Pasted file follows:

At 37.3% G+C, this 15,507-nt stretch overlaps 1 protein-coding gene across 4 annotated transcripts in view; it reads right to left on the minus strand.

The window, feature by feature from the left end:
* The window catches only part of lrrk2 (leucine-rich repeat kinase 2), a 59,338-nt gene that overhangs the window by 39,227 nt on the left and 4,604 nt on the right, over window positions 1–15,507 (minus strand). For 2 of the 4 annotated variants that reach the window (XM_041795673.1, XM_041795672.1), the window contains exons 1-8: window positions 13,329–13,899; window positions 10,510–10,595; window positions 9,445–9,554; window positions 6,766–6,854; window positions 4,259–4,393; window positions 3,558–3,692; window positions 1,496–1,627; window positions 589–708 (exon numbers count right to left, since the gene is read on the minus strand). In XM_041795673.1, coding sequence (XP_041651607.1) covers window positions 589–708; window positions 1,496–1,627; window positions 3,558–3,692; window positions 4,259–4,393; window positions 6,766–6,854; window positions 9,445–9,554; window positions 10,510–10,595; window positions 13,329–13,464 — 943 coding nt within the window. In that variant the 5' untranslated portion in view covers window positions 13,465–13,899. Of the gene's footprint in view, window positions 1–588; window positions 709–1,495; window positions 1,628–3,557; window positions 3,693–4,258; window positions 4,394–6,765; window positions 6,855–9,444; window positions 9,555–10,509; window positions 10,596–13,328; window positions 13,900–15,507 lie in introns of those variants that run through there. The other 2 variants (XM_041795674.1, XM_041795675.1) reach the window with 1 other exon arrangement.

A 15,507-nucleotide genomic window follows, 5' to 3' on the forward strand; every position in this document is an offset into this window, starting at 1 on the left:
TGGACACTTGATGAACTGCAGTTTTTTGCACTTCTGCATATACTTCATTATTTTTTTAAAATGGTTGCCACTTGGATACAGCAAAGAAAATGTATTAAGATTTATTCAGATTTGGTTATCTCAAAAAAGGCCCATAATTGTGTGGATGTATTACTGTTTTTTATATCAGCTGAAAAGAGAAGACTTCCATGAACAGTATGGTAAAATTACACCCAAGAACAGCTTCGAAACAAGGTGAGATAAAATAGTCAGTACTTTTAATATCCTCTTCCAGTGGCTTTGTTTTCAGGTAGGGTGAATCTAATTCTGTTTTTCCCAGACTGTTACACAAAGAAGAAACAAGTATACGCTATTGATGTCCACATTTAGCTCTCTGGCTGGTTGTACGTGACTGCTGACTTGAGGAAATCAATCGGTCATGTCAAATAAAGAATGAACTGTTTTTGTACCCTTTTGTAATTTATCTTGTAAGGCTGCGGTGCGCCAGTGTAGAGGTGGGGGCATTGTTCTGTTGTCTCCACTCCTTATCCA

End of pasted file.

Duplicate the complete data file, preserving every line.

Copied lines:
At 37.3% G+C, this 15,507-nt stretch overlaps 1 protein-coding gene across 4 annotated transcripts in view; it reads right to left on the minus strand.

The window, feature by feature from the left end:
* The window catches only part of lrrk2 (leucine-rich repeat kinase 2), a 59,338-nt gene that overhangs the window by 39,227 nt on the left and 4,604 nt on the right, over window positions 1–15,507 (minus strand). For 2 of the 4 annotated variants that reach the window (XM_041795673.1, XM_041795672.1), the window contains exons 1-8: window positions 13,329–13,899; window positions 10,510–10,595; window positions 9,445–9,554; window positions 6,766–6,854; window positions 4,259–4,393; window positions 3,558–3,692; window positions 1,496–1,627; window positions 589–708 (exon numbers count right to left, since the gene is read on the minus strand). In XM_041795673.1, coding sequence (XP_041651607.1) covers window positions 589–708; window positions 1,496–1,627; window positions 3,558–3,692; window positions 4,259–4,393; window positions 6,766–6,854; window positions 9,445–9,554; window positions 10,510–10,595; window positions 13,329–13,464 — 943 coding nt within the window. In that variant the 5' untranslated portion in view covers window positions 13,465–13,899. Of the gene's footprint in view, window positions 1–588; window positions 709–1,495; window positions 1,628–3,557; window positions 3,693–4,258; window positions 4,394–6,765; window positions 6,855–9,444; window positions 9,555–10,509; window positions 10,596–13,328; window positions 13,900–15,507 lie in introns of those variants that run through there. The other 2 variants (XM_041795674.1, XM_041795675.1) reach the window with 1 other exon arrangement.

A 15,507-nucleotide genomic window follows, 5' to 3' on the forward strand; every position in this document is an offset into this window, starting at 1 on the left:
TGGACACTTGATGAACTGCAGTTTTTTGCACTTCTGCATATACTTCATTATTTTTTTAAAATGGTTGCCACTTGGATACAGCAAAGAAAATGTATTAAGATTTATTCAGATTTGGTTATCTCAAAAAAGGCCCATAATTGTGTGGATGTATTACTGTTTTTTATATCAGCTGAAAAGAGAAGACTTCCATGAACAGTATGGTAAAATTACACCCAAGAACAGCTTCGAAACAAGGTGAGATAAAATAGTCAGTACTTTTAATATCCTCTTCCAGTGGCTTTGTTTTCAGGTAGGGTGAATCTAATTCTGTTTTTCCCAGACTGTTACACAAAGAAGAAACAAGTATACGCTATTGATGTCCACATTTAGCTCTCTGGCTGGTTGTACGTGACTGCTGACTTGAGGAAATCAATCGGTCATGTCAAATAAAGAATGAACTGTTTTTGTACCCTTTTGTAATTTATCTTGTAAGGCTGCGGTGCGCCAGTGTAGAGGTGGGGGCATTGTTCTGTTGTCTCCACTCCTTATCCA